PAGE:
Fish and financial decisions. What could these two vastly different things have in common? Most of us have heard the phrase “plenty more fish in the sea” in reference to people and romantic relationships, but fish and financial decisions? What is the connection?
We have found that people tend to fall into three categories when it comes to financial decisions; three schools of fish, so to speak. These schools vary in size and acumen but, although the largest school holds the most fish, unfortunately, it does not hold the greatest ones when it comes to financial decisions and planning for costs after death.
The smallest school of fish in our example contains 10% of us – the top 10% of the wealthiest in our community, in fact. These are the ones who have built enough wealth for themselves that they do not have to worry or stress about finances. They can take care of things without any issues; if disaster strikes or a loved one passes away, the financial requirements that follow are not a burden for the wealthy.
However, the people in this bracket also tend to have expensive things, some of which may still carry debt. When they pass away themselves, the cost of everything they own could become a financial burden for whoever they leave behind; the cost of a wealthy person’s liabilities is often too great for their dependents to assume responsibility of in the event of their death. So, although our smallest school of fish appear to have everything and want for nothing, they do still need to protect and maintain the value of the estate they have created. Succession plans for this 10% tier tend to include life insurance – and they usually opt for hefty cover, given the circumstances.
In the next school of fish, we find the responsible ones, about whom there is not a great deal to say. Simply put, the 30% of the community that falls into this school are the ones that have taken out life insurance, or already have some form of a succession plan in place. The peace of mind life insurance brings enables them to rest at ease knowing they are covered in the worst-case scenario. This group has no stand out financial status; they were simply proactive in dealing with their affairs, knew what future-planning needed to be done, and made it happen.
The remaining 60% of the community makes up the largest school of fish. As mentioned previously, although greatest in numbers, unfortunately, when it comes to mitigation of financial risk, this group is not so great. These are the individuals most likely to need some form of financial assistance just to bury someone they love if they pass away. They have not yet chosen to create a succession plan and, as a result, their loved ones will have to come out of pocket to deal with these costs after death.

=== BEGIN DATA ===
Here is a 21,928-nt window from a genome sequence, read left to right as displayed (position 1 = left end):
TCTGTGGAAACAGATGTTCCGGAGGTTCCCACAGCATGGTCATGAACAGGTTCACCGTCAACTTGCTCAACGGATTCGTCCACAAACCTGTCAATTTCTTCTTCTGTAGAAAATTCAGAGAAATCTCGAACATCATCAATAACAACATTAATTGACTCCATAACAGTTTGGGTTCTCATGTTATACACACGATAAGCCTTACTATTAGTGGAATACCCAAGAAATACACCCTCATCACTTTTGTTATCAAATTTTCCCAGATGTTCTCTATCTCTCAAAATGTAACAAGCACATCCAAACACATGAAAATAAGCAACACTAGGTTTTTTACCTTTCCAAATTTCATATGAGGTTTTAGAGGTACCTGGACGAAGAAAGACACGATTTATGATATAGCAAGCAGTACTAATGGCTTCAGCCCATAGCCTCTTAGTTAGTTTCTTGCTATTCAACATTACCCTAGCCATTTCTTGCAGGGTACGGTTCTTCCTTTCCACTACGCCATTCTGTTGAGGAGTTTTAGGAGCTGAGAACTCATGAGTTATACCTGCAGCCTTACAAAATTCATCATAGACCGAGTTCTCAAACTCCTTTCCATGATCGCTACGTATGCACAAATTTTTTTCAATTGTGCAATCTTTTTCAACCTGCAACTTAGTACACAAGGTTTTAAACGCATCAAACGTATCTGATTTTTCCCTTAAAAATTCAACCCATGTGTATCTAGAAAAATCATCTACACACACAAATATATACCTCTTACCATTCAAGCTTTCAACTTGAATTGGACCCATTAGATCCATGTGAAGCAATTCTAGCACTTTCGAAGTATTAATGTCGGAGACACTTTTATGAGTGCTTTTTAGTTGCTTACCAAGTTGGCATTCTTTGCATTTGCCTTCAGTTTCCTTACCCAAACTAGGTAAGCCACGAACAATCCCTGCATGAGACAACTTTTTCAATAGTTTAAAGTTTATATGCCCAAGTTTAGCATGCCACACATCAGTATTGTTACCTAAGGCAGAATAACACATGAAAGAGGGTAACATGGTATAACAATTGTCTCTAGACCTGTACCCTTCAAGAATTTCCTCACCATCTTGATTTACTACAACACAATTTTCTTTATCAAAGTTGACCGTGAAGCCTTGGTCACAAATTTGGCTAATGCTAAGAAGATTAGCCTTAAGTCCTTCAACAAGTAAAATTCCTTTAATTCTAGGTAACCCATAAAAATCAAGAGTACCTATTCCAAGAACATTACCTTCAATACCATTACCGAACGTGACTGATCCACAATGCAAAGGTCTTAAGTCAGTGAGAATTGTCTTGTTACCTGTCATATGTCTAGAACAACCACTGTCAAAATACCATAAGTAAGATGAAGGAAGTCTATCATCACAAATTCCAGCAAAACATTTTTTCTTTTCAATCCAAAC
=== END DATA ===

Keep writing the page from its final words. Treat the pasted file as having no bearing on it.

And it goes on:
Living in a small country such as Bermuda, this type of situation tends to hit hard and often close to home in our close-knit community. If you have not experienced this financial struggle yourself, you know someone who has. As such, we are aware of the challenges a person can come up against when there is not a succession plan in place; we have seen it up close and personal. It is up to us to take the steps to set ourselves up for the future to avoid it.
Furthermore, one of the reasons we are here on Earth is to experience life, learn from it, and not only use that knowledge to improve our own lives, but to pass on that knowledge to the next generation. This then allows them to navigate life a little better than the generation that came before them. The goal is to help make life easier for the next generation so that they do not make the same mistakes that we did.
At the end of the day, regardless of who you are and what you have to lose, everyone needs some form of a succession plan. With a life insurance policy in place, you can tick that box, or it can at least be a part of the plan. If you are already financially secure, the estate you have created will need to be preserved. Life insurance can do that. If you are living paycheck to paycheck and do not have much saved for the future, life insurance can create an estate for your loved ones from nothing. So, why not be the person you wish had come before you. Establish your succession plan and take that first step to make life better for those you leave behind.
Keishon Wilson is Senior Life and Pension Sales Advisor at Freisenbruch. To learn more about life insurance or if you have any other questions, please contact him at firstname.lastname@example.org, or call 441 535 6352, or 441 294 4616.